As you may recall, I’m working on a spectacular project to get a classic Douglas DC-4 Skymaster back into the air. Preferably as soon as possible. We’ve been working so hard on the project that I completely forgot to post a New Year’s update. So here are five magical milestones, highlights and phases from 2017.
1. Out of the museum
This first step was very emotional. Our vintage Skymaster was towed from the museum grounds to the Skyclass maintenance ramp at Rand Airport, which was once the main airport for the fast-growing mining town of Johannesburg, South Africa. The event was emotional because I hadn’t seen the plane moving in 10 years, so it was wonderful to accompany her on foot to the maintenance ramp, as you can see in this video.
2. Removing all the parts
The next two phases dramatically changed the aircraft’s appearance. Many of the DC-4’s moving parts had to be overhauled at specialised workshops dotted around the globe. The engines were taken off the wings and overhauled in the USA. The propellers were sent to Namibia. The seatbelts went to Germany. Only the generators and fuel pumps didn’t get an international holiday; they were overhauled in South Africa.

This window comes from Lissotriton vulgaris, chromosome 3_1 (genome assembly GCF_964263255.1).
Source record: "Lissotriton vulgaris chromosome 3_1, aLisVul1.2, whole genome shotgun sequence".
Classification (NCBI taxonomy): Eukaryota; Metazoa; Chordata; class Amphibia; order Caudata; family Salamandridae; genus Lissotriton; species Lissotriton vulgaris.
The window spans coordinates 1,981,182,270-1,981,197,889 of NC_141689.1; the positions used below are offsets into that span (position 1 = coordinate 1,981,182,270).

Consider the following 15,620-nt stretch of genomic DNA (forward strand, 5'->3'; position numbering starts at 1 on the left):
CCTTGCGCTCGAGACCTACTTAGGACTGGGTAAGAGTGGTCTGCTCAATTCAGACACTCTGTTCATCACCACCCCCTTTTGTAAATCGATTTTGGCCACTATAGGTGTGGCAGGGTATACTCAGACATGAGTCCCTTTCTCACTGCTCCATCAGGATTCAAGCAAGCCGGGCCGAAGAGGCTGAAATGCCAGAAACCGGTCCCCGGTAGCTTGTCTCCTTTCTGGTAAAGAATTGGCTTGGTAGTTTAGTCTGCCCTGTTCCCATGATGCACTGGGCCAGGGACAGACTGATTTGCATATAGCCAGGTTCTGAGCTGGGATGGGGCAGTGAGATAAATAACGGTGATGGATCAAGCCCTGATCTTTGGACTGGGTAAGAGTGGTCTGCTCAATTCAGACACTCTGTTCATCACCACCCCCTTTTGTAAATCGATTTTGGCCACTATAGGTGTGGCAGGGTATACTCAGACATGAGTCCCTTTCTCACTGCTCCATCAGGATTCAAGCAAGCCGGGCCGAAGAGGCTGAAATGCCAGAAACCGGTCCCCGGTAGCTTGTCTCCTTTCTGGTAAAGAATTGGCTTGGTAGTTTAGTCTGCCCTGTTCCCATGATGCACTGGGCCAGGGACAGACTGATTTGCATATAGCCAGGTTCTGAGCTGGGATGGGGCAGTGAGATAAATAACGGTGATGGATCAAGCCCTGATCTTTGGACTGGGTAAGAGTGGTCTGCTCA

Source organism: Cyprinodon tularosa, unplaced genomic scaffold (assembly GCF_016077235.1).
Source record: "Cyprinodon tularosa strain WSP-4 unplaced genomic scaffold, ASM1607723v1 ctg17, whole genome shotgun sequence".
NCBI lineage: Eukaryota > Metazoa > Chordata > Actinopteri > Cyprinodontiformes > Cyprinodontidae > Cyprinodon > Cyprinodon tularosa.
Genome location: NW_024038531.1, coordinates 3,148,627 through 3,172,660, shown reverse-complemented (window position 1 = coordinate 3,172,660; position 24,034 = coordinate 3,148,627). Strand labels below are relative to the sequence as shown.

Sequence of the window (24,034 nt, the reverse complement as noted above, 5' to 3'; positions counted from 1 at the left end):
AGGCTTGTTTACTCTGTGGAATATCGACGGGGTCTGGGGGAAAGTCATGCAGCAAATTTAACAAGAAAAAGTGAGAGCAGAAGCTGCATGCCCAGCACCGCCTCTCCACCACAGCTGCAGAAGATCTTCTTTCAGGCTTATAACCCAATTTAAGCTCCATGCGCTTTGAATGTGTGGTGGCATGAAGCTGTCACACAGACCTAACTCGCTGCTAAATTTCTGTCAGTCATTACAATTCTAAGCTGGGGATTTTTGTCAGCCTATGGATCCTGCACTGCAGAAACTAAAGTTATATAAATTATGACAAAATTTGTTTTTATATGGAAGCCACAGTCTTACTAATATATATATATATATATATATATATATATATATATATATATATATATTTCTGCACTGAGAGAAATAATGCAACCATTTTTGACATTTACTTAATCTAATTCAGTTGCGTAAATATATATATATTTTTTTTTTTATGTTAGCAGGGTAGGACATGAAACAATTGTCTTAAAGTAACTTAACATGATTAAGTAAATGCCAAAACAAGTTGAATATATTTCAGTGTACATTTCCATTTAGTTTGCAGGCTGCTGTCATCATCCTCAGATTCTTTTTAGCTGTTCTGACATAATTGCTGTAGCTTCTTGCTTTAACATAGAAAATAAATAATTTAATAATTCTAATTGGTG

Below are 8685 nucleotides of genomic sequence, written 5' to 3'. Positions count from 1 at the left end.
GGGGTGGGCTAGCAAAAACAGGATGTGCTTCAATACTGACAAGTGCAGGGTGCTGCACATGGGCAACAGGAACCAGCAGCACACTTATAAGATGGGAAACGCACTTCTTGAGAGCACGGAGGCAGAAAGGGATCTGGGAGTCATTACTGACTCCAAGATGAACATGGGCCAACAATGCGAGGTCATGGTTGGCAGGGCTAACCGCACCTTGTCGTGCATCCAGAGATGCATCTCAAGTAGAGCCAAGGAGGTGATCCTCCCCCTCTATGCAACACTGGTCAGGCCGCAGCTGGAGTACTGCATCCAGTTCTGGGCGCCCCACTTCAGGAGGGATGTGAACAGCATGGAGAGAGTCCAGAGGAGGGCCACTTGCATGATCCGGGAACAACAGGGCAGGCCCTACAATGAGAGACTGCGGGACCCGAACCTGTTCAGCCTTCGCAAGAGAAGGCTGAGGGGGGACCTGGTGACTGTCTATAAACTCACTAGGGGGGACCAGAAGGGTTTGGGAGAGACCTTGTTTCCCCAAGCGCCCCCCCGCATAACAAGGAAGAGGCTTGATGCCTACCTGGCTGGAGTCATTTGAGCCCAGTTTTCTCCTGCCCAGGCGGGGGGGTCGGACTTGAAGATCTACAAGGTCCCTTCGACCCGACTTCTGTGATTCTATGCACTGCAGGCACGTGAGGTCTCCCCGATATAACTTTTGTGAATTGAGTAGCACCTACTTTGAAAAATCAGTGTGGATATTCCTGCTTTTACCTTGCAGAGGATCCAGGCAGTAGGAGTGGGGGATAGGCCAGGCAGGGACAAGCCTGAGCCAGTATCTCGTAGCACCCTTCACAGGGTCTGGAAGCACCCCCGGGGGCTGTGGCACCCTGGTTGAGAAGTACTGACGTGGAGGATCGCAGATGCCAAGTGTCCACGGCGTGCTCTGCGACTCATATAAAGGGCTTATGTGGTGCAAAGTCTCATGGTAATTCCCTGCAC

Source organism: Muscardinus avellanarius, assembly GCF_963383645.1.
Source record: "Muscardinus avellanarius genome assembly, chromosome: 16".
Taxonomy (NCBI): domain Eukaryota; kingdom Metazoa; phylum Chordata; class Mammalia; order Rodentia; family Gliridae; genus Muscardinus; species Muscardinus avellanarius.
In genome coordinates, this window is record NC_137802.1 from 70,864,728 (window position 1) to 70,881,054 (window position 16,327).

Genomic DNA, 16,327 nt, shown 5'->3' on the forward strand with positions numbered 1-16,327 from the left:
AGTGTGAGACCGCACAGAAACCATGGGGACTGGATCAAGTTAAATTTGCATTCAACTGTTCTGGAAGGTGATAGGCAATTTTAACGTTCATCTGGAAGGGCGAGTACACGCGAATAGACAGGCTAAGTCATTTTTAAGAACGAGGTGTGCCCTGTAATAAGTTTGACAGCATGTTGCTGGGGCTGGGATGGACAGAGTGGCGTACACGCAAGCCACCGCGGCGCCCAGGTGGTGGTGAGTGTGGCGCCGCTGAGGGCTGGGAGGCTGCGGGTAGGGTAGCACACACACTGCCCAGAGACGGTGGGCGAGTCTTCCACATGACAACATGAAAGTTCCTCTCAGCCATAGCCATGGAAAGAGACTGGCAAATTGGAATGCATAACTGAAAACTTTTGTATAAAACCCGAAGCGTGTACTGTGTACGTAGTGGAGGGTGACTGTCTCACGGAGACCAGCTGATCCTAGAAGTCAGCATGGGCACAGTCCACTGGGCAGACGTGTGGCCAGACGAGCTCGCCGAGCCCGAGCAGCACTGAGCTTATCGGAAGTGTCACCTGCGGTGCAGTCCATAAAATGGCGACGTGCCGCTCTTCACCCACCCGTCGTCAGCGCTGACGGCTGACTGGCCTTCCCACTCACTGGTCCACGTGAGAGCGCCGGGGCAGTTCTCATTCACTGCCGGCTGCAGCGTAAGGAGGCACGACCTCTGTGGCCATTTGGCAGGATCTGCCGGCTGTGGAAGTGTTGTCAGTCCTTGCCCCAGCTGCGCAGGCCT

3. Stripping all the paint
We needed to confirm that every panel of the plane met our rigorous standards, but it proved difficult to check for corrosion while the plane was still painted. We therefore took our DC-4 to Rico and his colleagues, who skilfully removed all the paint. The many rivets holding the panels together made this a real challenge. Once Rico and his team were finished, our Grand Old Lady looked slightly naked without her engines, flight controls and paint.
4. Overhauling engines and components
Stripping the old girl of everything that makes her an aircraft was all for a good cause. After sending her components off to all corners of the globe, we started getting them back fully overhauled and in perfect condition. The highlight of this phase is captured in this short video clip we received from the US, in which one of our engines roars into life for the first time after the overhaul.
5. Replacing parts of the skin
With the paint removed, it was easier to check for corrosion. The skin of the aircraft reinforces its structure, so we cannot allow corroded areas. We left the sheet-metal repairs in the skilled hands of engineer Johas and a group of interns from the engineering maintenance school in Amsterdam, who checked the entire aircraft for buckles and dents. Their inspection revealed various places where the skin did not meet our strict standards. Under expert supervision, these panels were replaced with fresh skin.
I hope you enjoyed this roundup of highlights from 2017. In my next blog, I’ll give you a rundown of our plans for the coming year, which is already well underway. See you then!
If you want to read more about the entire process, take a look at the Facebook page.